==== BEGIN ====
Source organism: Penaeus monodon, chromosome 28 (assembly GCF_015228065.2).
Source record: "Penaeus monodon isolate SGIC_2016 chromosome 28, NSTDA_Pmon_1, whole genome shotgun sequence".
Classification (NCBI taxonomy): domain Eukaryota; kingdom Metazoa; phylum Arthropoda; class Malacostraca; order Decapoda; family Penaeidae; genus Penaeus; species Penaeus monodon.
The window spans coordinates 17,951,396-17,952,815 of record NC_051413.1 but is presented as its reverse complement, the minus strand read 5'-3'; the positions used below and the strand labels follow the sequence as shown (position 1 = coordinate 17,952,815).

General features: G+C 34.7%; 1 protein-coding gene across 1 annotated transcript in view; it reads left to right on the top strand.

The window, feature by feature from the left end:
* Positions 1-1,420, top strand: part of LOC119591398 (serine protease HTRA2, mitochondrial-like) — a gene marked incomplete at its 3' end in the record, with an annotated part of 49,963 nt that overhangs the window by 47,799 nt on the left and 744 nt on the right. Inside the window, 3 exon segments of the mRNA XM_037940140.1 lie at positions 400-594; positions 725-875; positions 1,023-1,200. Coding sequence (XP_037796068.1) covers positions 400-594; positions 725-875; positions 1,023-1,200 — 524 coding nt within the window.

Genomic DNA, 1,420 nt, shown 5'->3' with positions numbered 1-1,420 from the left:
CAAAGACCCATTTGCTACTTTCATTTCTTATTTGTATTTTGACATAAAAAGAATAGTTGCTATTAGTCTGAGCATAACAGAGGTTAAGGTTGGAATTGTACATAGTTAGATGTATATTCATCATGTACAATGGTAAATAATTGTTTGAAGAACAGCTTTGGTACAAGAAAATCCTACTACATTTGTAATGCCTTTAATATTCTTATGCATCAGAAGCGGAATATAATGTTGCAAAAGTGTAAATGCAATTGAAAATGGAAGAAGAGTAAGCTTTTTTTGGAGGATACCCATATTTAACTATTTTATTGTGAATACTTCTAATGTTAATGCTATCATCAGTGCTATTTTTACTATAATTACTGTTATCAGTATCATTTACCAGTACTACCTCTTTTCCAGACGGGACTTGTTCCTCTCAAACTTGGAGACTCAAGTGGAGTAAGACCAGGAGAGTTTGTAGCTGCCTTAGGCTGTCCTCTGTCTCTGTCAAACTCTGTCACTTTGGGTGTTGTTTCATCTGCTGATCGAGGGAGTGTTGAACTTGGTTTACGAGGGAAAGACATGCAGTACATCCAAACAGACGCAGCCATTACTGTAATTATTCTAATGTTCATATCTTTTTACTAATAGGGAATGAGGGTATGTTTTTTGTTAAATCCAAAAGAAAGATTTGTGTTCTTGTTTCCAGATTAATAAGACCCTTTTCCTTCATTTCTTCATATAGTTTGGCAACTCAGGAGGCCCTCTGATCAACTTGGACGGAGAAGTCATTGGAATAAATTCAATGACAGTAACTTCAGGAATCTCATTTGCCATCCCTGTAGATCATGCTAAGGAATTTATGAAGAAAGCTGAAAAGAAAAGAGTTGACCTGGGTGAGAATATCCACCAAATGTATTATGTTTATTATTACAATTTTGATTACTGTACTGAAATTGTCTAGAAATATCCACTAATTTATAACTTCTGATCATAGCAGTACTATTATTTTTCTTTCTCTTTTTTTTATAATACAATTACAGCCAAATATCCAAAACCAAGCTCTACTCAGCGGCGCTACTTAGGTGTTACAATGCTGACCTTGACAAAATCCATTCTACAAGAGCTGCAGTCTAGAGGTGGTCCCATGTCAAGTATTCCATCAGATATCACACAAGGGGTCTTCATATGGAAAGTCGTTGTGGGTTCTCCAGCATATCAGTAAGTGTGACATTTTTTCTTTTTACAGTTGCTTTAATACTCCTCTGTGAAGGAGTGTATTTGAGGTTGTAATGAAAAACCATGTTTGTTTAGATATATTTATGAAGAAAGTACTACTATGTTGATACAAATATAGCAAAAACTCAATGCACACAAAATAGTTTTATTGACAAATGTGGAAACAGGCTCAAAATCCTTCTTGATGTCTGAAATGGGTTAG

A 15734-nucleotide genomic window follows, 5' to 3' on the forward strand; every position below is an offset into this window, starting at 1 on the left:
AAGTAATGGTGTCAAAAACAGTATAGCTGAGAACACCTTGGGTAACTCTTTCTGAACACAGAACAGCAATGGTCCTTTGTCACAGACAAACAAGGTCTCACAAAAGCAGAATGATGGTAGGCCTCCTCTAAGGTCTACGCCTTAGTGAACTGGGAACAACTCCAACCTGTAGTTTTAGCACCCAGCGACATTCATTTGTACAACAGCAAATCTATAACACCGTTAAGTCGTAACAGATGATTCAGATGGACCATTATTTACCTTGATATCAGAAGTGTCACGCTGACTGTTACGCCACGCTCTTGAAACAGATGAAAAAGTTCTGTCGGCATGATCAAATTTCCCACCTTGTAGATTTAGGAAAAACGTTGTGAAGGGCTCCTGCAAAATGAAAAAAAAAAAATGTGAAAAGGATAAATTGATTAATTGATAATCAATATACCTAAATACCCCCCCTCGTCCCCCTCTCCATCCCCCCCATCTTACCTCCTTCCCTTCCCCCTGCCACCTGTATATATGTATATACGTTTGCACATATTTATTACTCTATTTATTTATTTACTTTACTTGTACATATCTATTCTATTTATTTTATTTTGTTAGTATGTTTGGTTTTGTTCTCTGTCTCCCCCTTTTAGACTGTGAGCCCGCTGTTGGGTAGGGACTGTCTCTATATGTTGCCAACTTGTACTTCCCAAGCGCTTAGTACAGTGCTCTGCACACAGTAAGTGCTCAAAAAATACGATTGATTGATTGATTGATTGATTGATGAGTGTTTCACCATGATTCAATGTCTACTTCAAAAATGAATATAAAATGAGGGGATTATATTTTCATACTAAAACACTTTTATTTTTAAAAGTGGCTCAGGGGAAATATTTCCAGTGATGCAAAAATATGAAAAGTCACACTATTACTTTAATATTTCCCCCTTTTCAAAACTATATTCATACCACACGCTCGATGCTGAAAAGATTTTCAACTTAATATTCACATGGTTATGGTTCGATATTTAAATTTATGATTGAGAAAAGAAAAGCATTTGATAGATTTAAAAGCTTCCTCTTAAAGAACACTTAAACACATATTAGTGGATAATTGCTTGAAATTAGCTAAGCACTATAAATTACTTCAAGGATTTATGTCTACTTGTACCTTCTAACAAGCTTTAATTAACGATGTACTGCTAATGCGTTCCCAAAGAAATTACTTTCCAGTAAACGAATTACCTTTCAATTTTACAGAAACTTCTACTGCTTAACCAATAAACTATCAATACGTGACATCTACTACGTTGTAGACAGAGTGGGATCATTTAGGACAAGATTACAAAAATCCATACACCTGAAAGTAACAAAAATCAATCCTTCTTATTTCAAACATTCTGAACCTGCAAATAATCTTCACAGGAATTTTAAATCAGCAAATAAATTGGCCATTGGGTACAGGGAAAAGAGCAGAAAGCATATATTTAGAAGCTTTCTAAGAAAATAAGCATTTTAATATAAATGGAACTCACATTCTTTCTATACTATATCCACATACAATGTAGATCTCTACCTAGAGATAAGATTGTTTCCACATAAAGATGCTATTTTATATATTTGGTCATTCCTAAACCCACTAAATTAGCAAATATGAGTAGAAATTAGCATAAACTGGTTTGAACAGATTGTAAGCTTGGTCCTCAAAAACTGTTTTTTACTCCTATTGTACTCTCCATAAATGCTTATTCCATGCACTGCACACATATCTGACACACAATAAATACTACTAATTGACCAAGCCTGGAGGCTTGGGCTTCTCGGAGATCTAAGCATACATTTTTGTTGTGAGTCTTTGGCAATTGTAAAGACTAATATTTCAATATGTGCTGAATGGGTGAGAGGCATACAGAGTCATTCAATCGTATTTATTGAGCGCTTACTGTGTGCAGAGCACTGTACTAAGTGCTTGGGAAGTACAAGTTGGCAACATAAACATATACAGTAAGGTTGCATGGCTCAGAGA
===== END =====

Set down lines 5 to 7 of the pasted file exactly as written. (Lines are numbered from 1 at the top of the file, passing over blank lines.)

General features: G+C 34.7%; 1 protein-coding gene across 1 annotated transcript in view; it reads left to right on the top strand.

The window, feature by feature from the left end:
* Positions 1-1,420, top strand: part of LOC119591398 (serine protease HTRA2, mitochondrial-like) — a gene marked incomplete at its 3' end in the record, with an annotated part of 49,963 nt that overhangs the window by 47,799 nt on the left and 744 nt on the right. Inside the window, 3 exon segments of the mRNA XM_037940140.1 lie at positions 400-594; positions 725-875; positions 1,023-1,200. Coding sequence (XP_037796068.1) covers positions 400-594; positions 725-875; positions 1,023-1,200 — 524 coding nt within the window.